(Sept 2002) The Rumour Mambo begins with a simple mambo beat, supported by vocal percussion, but quickly becomes something quite different. A James Bond-esque guitar from a Henry Mancini cover combines with an all too familiar bassline from the founders of Lollapolooza. The track continues to evolve with two separate samples from Siouxsie. By the end of the track Brian Setzer, singing "But there's something you should know," mirrors Siouxsie's "I heard a rumour", further distinguishing 'Rumour Mambo' as the bastard child of Alt Rock and Lounge.

Logan - Video Edit

(Aug 2002) This spooky industrial ditty was used for an advertisement for Roswell Conspiracies for Playstation and Game Boy Color. The game was based on a cartoon that was basically the X-Files for kids - a government agency keeps tabs on aliens, and these aliens disguise themselves as warewolves, banshees, and other mythical creatures. Trust me, the plot sounds more interesting than the show actually was, and this track is much more entertaining than the games. And I should know - I was subjected to playing the game to film the footage.

My Love Fills the Sky

(Jul 2002) After the bitter darkness of 'Madness' and the synth-pop anthem 'Shadow Lover', this track marks a return to jazz samples for Tomas Diablo. The snappy bass line was actually taken from the intro to a Harry Connick Jr. song. The original was quite sleepy and seductive, and I had to speed it up and tweek it a bit to give it the bounce that this track deserved. The horn section is borrowed from Saint John Will-I-Am Coltrane, and the frantic percussion is actually 3 different drum beats layered on top of each other. I heard the vocals of this track resounding through my mind long before I managed to patch it to the beat. There's no denying the sensual prowess and virtuoso inflections of the sultry Ms. k.d. lang. And you just have to give props to a woman who manages to be successful in the music business while completely dismissing the usual gender stereotypes. k.d. looks better in a suit than most men, yet her luscious vocal stylings portray a full range of emotion and temperment that are nothing if not feminine.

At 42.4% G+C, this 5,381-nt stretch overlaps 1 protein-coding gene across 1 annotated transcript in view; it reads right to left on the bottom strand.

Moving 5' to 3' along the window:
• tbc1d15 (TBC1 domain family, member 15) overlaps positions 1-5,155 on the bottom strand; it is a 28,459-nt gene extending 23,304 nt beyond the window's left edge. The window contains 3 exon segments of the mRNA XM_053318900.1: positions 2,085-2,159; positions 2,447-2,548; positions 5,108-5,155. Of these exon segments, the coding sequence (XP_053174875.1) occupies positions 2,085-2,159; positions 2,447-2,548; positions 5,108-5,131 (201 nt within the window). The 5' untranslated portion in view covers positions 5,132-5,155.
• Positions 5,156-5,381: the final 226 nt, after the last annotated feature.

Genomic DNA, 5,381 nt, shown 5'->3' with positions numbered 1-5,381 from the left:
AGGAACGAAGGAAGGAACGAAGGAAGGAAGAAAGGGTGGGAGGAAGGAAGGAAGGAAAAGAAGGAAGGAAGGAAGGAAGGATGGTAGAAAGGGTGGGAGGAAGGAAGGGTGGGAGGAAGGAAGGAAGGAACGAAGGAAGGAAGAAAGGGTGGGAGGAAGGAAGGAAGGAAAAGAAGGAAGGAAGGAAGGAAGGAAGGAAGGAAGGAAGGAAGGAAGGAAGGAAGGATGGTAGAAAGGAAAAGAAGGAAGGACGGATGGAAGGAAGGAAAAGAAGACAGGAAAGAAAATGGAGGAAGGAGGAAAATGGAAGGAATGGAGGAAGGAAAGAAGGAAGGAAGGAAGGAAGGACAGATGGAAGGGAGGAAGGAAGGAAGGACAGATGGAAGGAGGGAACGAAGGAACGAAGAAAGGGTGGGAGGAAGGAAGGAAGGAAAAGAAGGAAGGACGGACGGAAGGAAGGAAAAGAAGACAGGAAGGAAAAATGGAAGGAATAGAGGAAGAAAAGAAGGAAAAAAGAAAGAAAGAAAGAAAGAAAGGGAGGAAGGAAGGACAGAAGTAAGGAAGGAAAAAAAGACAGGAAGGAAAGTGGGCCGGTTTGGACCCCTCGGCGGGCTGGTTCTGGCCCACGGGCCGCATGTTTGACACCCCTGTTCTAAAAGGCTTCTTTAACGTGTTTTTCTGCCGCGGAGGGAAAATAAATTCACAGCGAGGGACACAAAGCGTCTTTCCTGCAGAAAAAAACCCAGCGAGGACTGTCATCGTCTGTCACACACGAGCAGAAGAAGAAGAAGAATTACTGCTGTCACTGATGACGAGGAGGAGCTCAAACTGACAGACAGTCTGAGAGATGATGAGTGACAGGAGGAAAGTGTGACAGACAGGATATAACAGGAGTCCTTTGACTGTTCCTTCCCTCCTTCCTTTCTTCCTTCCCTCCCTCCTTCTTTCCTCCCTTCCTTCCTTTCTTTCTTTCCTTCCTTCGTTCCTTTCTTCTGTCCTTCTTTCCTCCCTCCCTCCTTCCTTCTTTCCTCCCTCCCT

Shadow Lover

(Jun 2002) "Shadow Lover" samples from a wealth of New Wave synth-pop, topped off with a great jazz/blues vocal. This may be the first time that New Wave has been combined with blues vocals in almost 20 years, as Yaz members Vince Clarke (founding member of Depeche Mode and Erasure) and blues vocalist Alison Moyet disbanded in 1983, leaving in their wake a largely unexplored realm of musical expression.

Dance With Me (Edit)

(May 2002) I started with that all-too familiar beginning to 'the Girl from Ipanema' as performed by Getz/Gilberto, then layered on Mozart, reunited Ella and Louis, and merged beats from Portishead and James Brown. Composed for CGW's 200th issue.


(April 2002) At the time I put this piece together, twisted and downright evil things were going on in my life. So I decided to compose a track from many of the artists I had been listening to to get me through those dark days. 'Madness' should make anyone of the goth persuasion quite happy, as it samples from a wealth of dark music - including the Bauhaus vocal, the Skinny Puppy piano and build-up, and a distorted visit from the Cure.